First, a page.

In Birds of a Feather Jessica’s niece has a problem. Her bridegroom-to-be has been doing a drag act in a San Francisco club and now he’s a murder suspect. This is one of those mystery stories in which the victim was hated by everybody and everybody has a motive for the murder. The solution is OK but nothing special. At best a very average episode.

Hooray for Homicide takes Jessica to Hollywood where she’s trying to prevent a movie from being made from one of her books. A low-life producer is trying to turn her mystery story into a sleazy sex saga. Now the producer is dead and since Jessica had a motive for wanting him dead she’s a suspect. But then everybody hated Jerry Lydecker (played by John Saxon in wonderfully extravagant style) and everybody wanted him dead. This is a story in which pretty much all the characters are dismal human beings (this is Hollywood after all) so it’s hard to care very much about their fates. It’s an OK plot and you can have fun spotting the various superannuated second-rank stars in the guest cast.

In It's a Dog's Life Teddy is framed for murder. Teddy is a dog and is extremely wealthy, having just inherited $15 million. There may actually have been two murders and Sawdust was at one time a suspect in the first murder. Sawdust is a horse, although he isn’t wealthy. The Langleys are a rather unpleasant family so it’s easy to believe that any of them could have been capable of murder. Jessica wants to clear her friend Abby who works for the family and had been rather friendly with the now deceased family patriarch. Jessica is convinced Abby is innocent, and she’s convinced Teddy is innocent as well. I’ve probably made this one sound rather silly but it actually boasts quite a clever little plot. In fact it’s the strongest episode so far. Look out for a guest starring performance by former Runaways lead singer Cherie Currie.

Lovers and Other Killers marks a definite change in style. This is the first episode to make use of classic suspense techniques with Jessica being put into dangerous and potentially deadly situations in which she is the killer’s target. It’s also the first episode to descend into tiresome psycho killer clichés. I’m not sure that these are good ideas. In fact I’m pretty sure they’re bad ideas. Murder, She Wrote is really not that kind of series.

This episode has an insanely complicated plot which I must confess pretty much lost me. This one is pretty much a complete mess.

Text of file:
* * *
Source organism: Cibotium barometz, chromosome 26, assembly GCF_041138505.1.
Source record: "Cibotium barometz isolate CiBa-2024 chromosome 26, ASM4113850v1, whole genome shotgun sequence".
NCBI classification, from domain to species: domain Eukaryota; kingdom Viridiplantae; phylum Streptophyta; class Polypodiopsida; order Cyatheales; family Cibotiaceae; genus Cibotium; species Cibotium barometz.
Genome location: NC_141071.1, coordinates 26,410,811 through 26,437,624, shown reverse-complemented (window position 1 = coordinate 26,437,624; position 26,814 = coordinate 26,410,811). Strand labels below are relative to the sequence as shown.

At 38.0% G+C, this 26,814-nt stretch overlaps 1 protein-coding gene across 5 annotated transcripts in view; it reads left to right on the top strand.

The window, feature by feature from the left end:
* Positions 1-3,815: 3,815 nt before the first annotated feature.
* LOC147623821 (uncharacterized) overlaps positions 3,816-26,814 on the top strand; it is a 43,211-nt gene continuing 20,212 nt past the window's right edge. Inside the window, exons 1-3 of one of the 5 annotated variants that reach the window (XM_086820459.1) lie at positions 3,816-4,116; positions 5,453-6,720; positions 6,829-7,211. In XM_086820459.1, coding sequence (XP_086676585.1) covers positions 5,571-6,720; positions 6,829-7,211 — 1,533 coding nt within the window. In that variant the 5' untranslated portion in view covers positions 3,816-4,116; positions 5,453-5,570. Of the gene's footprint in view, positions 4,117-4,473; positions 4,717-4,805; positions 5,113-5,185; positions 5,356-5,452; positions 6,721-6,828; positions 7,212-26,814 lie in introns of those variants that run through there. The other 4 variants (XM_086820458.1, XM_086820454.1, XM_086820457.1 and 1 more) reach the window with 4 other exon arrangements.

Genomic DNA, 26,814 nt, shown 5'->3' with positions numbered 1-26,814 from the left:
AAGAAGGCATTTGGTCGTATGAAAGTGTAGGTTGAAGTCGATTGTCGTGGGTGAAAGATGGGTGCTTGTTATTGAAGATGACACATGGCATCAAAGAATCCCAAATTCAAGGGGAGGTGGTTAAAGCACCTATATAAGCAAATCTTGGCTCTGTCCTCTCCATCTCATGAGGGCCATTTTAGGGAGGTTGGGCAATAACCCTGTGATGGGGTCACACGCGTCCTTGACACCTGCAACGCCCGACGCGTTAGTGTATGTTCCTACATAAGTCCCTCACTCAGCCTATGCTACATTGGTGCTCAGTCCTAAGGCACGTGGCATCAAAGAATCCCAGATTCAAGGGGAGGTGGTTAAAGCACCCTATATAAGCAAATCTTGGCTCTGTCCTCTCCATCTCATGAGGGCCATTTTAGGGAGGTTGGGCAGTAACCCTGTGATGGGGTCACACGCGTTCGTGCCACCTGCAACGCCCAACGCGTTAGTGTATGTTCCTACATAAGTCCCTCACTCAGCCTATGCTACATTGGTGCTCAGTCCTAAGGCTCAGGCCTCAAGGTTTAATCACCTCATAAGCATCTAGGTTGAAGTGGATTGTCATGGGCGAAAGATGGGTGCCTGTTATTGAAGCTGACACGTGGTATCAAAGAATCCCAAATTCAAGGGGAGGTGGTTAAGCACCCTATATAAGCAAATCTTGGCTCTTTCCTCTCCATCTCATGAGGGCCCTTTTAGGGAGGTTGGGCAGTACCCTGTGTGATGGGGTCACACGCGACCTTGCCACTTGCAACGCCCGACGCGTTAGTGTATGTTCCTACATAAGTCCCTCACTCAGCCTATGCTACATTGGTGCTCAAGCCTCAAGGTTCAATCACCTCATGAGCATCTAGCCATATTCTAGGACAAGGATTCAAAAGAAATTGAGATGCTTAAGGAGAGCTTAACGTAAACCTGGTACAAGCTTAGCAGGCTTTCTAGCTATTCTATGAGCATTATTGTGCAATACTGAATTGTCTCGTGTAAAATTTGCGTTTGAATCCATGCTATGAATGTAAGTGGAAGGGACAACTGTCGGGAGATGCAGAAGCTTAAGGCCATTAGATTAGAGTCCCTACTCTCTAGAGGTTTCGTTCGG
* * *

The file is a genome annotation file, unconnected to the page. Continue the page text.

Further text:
Hit, Run and Homicide is about a slightly unusual murder method - murder by driverless car. This episode is positively overloaded with decrepit former Hollywood stars - June Allyson, Van Johnson, Stuart Whitman. Clearly nostalgia was as very major part of the appeal of this series. Which is fine. When a show runs for twelve seasons it’s fair to say that the producers knew exactly what their audience liked. This one has a fairly adequate plot and it continues the trend of putting Jessica in danger. An OK episode.

We're Off to Kill the Wizard goes totally over-the-top, with very pleasing results. Horatio Baldwin, known as Horrible Horatio, is a larger-than-life character who is a very successful creator and operator of theme parks with gruesome horror themes. He is hated by everyone who works for him, and in fact by by everyone who has ever had any contact with him. He manipulates, bullies and blackmails his employees. He tries the same tricks on Jessica. When he is found dead, with a gunshot wound to the head that seems to be self-inflicted, everyone is delighted. It has to be suicide since it took place in a room locked from the inside. But the gunshot wound didn’t kill him and it wasn’t suicide.

This episode has a decent locked-room mystery as its core. It’s perhaps not entirely original in concept but it has a few neat twists and it works. The horror theme park makes a nice setting which is used quite skilfully and Horrible Horatio is certainly a memorably nasty but undeniably colourful murder victim. The tone is light-hearted and outrageous with a bit of an edge to it and it benefits from the absence of the cloying sentimentality and excessive whimsicality that so often afflicts this series. This episode really is enormous fun.

Death Takes a Curtain Call is a rather dull story about defecting Russian ballet dancers and a murdered junior KGB officer. William Conrad’s performance as a cheerful KGB major is the only real highlight of this episode.

Death Casts a Spell is quite unbelievably silly. A celebrated celebrity hypnotist is murdered. There are six eyewitnesses but none of them can remember anything because of a powerful post-hypnotic suggestion. There’s an intriguing idea here but the stuff about hypnosis really is so totally absurd that it might bother some viewers. It doesn’t bother me particularly since I expect any movie or TV show that deals with hypnosis or psychiatry to be totally ridiculous. In fact the more ridiculous the better as far as I’m concerned so I actually liked this one a lot.